KUALA LUMPUR - Maybank Islamic’s move into branch banking in the Middle East aims to give investors there a first taste of investment in the ten member countries of the Association of Southeast Asian Nations (ASEAN).
The Malaysian bank opened its first overseas branch at Dubai International Financial Centre (DIFC) in February with a portfolio of services including wholesale banking, sukuk, syndicated financing and trade finance.
“In a normal market situation, not what we are seeing at the moment, some people in the Gulf are looking to diversify their investor base,” country manager Nik Joharris Nik Ahmad told Salaam Gateway.
“They have been enjoying the European and American markets, but market strength has been shifting to Asia, starting with Greater China. We are trying to open them up to ASEAN and other markets where Maybank Group is very strong.”
This will take some effort, though. Most investors in the Gulf Cooperation Council (GCC) are not familiar with the different risks investments in ASEAN.
“We have assets over here that we want to show to them, but the problem is we don’t know exactly how much appetite GCC investors have for the ASEAN region. What we know is we have to keep showing them more opportunities until they find something they want to buy into,” Nik Joharris added.
Credit terms for some of the Maybank Group assets being sold to Gulf investors through the Dubai branch are “probably better than the credit they have seen before”.
The yield for all these assets is also slightly higher in general than they would find in the European markets.
“That’s what we are trying to sell to GCC investors. Now it is more of an education for us about their risk appetite. They haven’t done a lot in ASEAN before,” said Nik Joharris.
Maybank Islamic deputy chief executive Nor Shahrizan Sulaiman told Salaam Gateway that the new Dubai branch will serve as a the bank’s “gateway” not just to the UAE but to the wider GCC.
It will provide Maybank Islamic’s base of operations in the Middle East while the bank pursues further growth in Singapore and Indonesia, which it sees as “home markets" outside of Malaysia.
“The international business expansion is not new, as it has always been one of the focus areas of Maybank Islamic from early on,” said Nor Shahrizan, who is in charge of Maybank Islamic’s overseas strategy.
The strategy intensified further in 2016 when Maybank announced its ambition to become “global leader in Islamic finance by 2020” through a strategy centred partly on growing its global presence.
“In Indonesia the Islamic unit remains one of the fastest growing Shariah franchises in Indonesia,” said Nor Shahrizan.
“In Singapore, we have been quite successful in promoting Islamic finance and will continue to offer both retail and wholesale Shariah-based solutions to our customers, with greater emphasis being given to trade finance and wealth management solutions this year.”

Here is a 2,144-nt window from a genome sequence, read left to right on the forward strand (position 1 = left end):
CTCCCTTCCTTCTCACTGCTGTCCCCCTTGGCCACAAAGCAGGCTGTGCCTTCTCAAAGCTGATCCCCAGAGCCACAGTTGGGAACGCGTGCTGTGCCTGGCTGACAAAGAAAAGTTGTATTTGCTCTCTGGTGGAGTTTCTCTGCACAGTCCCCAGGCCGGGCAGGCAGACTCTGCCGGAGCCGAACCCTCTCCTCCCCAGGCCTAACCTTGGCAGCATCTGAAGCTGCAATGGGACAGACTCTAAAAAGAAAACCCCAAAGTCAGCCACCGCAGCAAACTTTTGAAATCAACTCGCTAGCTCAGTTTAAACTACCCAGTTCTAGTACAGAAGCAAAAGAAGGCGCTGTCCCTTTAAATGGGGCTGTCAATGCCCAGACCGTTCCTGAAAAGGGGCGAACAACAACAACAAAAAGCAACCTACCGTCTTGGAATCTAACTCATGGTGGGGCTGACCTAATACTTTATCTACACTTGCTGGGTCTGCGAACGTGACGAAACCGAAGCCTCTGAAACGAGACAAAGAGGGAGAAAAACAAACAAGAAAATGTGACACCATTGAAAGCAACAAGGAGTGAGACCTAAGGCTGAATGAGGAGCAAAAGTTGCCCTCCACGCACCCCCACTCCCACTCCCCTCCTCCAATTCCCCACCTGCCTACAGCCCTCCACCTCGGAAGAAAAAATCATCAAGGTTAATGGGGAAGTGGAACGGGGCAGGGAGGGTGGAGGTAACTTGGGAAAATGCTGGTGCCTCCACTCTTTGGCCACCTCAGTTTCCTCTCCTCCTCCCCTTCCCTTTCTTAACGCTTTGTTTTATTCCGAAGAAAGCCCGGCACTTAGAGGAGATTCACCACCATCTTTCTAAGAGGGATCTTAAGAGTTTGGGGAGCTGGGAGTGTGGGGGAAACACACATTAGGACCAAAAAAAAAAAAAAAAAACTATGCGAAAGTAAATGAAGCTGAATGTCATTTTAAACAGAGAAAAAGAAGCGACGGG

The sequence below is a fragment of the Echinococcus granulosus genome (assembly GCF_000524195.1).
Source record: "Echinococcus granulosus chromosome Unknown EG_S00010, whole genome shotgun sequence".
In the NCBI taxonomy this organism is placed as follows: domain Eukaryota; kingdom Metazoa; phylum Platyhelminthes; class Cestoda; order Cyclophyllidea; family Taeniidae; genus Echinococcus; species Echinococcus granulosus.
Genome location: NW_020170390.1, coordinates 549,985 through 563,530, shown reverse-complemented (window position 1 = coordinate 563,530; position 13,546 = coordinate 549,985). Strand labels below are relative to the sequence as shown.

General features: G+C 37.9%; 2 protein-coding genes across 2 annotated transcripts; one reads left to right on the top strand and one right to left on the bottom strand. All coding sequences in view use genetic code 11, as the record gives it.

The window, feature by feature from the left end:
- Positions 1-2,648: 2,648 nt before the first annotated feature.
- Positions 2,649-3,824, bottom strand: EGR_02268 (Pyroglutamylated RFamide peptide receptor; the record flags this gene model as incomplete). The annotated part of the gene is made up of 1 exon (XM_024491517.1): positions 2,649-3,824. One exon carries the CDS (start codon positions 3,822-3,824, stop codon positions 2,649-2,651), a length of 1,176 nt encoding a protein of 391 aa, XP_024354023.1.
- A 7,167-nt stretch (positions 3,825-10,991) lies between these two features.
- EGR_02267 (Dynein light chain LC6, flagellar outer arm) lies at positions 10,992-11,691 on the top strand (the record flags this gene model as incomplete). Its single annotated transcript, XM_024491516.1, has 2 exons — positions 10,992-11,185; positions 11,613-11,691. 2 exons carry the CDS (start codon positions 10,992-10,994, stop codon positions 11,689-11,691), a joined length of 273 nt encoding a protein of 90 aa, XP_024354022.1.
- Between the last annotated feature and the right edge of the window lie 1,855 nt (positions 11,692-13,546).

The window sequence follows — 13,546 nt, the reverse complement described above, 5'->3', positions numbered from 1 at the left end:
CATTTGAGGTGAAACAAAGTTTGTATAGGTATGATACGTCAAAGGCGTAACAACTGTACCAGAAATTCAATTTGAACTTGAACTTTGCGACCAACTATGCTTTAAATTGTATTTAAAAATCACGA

In addition to intensifying business in these new markets, the bank will also continue to pursue opportunities in other non-core markets where it does not have a physical presence.
It is too early to reveal Maybank Islamic’s plans for the Middle East, though the first target will be success for its new Dubai branch.
“We want to establish a firm foothold first before we use this outlet to move beyond, to the Middle East, Africa and CIS countries for that matter. Everybody is talking about it but we want to be a bit realistic in making sure that the branch works first over here,” said Nik Joharris.
Unknown to Maybank beforehand, the timing of the branch opening has proven to be dreadful, just weeks before the onset of the COVID-19 outbreak in Dubai, which has seen curfews imposed across the city.
Uncertainty caused by the disruption, the country manager believes, is causing a stalemate between banker and borrower.
“It’s definitely been a setback for us, and for everybody for that matter. From the borrower’s side, they are not willing to pay more. On the lender’s side, we are not willing to lend at a rate that was in place just two weeks ago. As long as we can’t find a middle ground, nobody is lending, nobody is borrowing.”
Once the crisis dies down bankers like Nik Joharris will hope the market returns to something approaching how it was just a few weeks ago. On the measure of back then, it was highly competitive, especially surrounding sukuk.
“A lot has changed in the Middle East since I first arrived there in 2007. Everybody is looking at doing sukuk currently, so bidding is very fierce,” he said.
Maybank Islamic was granted a full Islamic banking licence from the Dubai Financial Services Authority last July, allowing it to open the DIFC branch. It replaces Maybank Islamic’s office in Bahrain, which has closed down.
(Reporting by Richard Whitehead; Editing by Emmy Abdul Alim email@example.com)
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